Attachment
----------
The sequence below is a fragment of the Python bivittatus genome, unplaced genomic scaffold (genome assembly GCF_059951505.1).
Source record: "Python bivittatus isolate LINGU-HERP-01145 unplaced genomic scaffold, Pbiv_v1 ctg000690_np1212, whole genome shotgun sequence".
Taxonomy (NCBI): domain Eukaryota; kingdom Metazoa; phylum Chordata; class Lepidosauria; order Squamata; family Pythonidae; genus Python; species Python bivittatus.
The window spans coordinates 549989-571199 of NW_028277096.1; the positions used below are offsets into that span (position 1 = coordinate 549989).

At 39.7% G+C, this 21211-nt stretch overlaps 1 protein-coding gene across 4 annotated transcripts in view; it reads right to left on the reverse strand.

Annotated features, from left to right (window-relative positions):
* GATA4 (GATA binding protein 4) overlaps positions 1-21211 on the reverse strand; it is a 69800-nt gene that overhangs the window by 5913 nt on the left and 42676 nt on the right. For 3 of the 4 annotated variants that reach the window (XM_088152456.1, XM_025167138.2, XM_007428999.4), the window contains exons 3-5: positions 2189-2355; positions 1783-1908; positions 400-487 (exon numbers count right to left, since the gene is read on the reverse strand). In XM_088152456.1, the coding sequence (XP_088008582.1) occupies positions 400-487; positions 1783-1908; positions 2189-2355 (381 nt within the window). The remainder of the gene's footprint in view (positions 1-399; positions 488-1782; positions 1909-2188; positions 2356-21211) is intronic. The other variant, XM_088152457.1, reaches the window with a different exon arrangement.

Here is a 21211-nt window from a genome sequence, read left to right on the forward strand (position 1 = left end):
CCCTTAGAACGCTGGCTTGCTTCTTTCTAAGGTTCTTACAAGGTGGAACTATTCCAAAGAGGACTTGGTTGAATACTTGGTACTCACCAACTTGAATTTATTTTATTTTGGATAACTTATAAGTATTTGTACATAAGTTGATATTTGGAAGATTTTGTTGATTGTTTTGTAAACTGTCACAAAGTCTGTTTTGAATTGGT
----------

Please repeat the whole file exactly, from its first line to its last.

The sequence below is a fragment of the Python bivittatus genome, unplaced genomic scaffold (genome assembly GCF_059951505.1).
Source record: "Python bivittatus isolate LINGU-HERP-01145 unplaced genomic scaffold, Pbiv_v1 ctg000690_np1212, whole genome shotgun sequence".
Taxonomy (NCBI): domain Eukaryota; kingdom Metazoa; phylum Chordata; class Lepidosauria; order Squamata; family Pythonidae; genus Python; species Python bivittatus.
The window spans coordinates 549989-571199 of NW_028277096.1; the positions used below are offsets into that span (position 1 = coordinate 549989).

At 39.7% G+C, this 21211-nt stretch overlaps 1 protein-coding gene across 4 annotated transcripts in view; it reads right to left on the reverse strand.

Annotated features, from left to right (window-relative positions):
* GATA4 (GATA binding protein 4) overlaps positions 1-21211 on the reverse strand; it is a 69800-nt gene that overhangs the window by 5913 nt on the left and 42676 nt on the right. For 3 of the 4 annotated variants that reach the window (XM_088152456.1, XM_025167138.2, XM_007428999.4), the window contains exons 3-5: positions 2189-2355; positions 1783-1908; positions 400-487 (exon numbers count right to left, since the gene is read on the reverse strand). In XM_088152456.1, the coding sequence (XP_088008582.1) occupies positions 400-487; positions 1783-1908; positions 2189-2355 (381 nt within the window). The remainder of the gene's footprint in view (positions 1-399; positions 488-1782; positions 1909-2188; positions 2356-21211) is intronic. The other variant, XM_088152457.1, reaches the window with a different exon arrangement.

Here is a 21211-nt window from a genome sequence, read left to right on the forward strand (position 1 = left end):
CCCTTAGAACGCTGGCTTGCTTCTTTCTAAGGTTCTTACAAGGTGGAACTATTCCAAAGAGGACTTGGTTGAATACTTGGTACTCACCAACTTGAATTTATTTTATTTTGGATAACTTATAAGTATTTGTACATAAGTTGATATTTGGAAGATTTTGTTGATTGTTTTGTAAACTGTCACAAAGTCTGTTTTGAATTGGT